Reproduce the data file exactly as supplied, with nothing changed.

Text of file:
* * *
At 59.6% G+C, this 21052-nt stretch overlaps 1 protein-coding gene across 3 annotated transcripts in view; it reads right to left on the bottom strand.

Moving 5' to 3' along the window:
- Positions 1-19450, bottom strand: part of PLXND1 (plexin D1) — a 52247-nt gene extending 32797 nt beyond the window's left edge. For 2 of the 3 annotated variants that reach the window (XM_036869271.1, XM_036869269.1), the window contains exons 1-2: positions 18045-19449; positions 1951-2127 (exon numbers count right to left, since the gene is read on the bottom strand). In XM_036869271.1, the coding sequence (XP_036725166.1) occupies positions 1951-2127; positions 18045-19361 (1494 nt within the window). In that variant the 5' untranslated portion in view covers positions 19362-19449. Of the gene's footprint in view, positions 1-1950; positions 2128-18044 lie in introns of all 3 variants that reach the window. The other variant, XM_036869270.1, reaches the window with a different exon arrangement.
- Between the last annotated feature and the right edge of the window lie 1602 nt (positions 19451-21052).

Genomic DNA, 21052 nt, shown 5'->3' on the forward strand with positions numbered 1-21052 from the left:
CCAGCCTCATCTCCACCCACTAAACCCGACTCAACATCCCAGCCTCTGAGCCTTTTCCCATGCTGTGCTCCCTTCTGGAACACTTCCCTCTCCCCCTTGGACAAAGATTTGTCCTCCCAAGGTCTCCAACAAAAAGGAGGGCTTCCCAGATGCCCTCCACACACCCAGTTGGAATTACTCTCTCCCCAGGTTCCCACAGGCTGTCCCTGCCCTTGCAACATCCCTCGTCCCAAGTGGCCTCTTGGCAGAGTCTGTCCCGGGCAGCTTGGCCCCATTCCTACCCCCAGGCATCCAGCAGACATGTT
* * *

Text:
At 59.6% G+C, this 21052-nt stretch overlaps 1 protein-coding gene across 3 annotated transcripts in view; it reads right to left on the bottom strand.

Moving 5' to 3' along the window:
- Positions 1-19450, bottom strand: part of PLXND1 (plexin D1) — a 52247-nt gene extending 32797 nt beyond the window's left edge. For 2 of the 3 annotated variants that reach the window (XM_036869271.1, XM_036869269.1), the window contains exons 1-2: positions 18045-19449; positions 1951-2127 (exon numbers count right to left, since the gene is read on the bottom strand). In XM_036869271.1, the coding sequence (XP_036725166.1) occupies positions 1951-2127; positions 18045-19361 (1494 nt within the window). In that variant the 5' untranslated portion in view covers positions 19362-19449. Of the gene's footprint in view, positions 1-1950; positions 2128-18044 lie in introns of all 3 variants that reach the window. The other variant, XM_036869270.1, reaches the window with a different exon arrangement.
- Between the last annotated feature and the right edge of the window lie 1602 nt (positions 19451-21052).

Genomic DNA, 21052 nt, shown 5'->3' on the forward strand with positions numbered 1-21052 from the left:
CCAGCCTCATCTCCACCCACTAAACCCGACTCAACATCCCAGCCTCTGAGCCTTTTCCCATGCTGTGCTCCCTTCTGGAACACTTCCCTCTCCCCCTTGGACAAAGATTTGTCCTCCCAAGGTCTCCAACAAAAAGGAGGGCTTCCCAGATGCCCTCCACACACCCAGTTGGAATTACTCTCTCCCCAGGTTCCCACAGGCTGTCCCTGCCCTTGCAACATCCCTCGTCCCAAGTGGCCTCTTGGCAGAGTCTGTCCCGGGCAGCTTGGCCCCATTCCTACCCCCAGGCATCCAGCAGACATGTT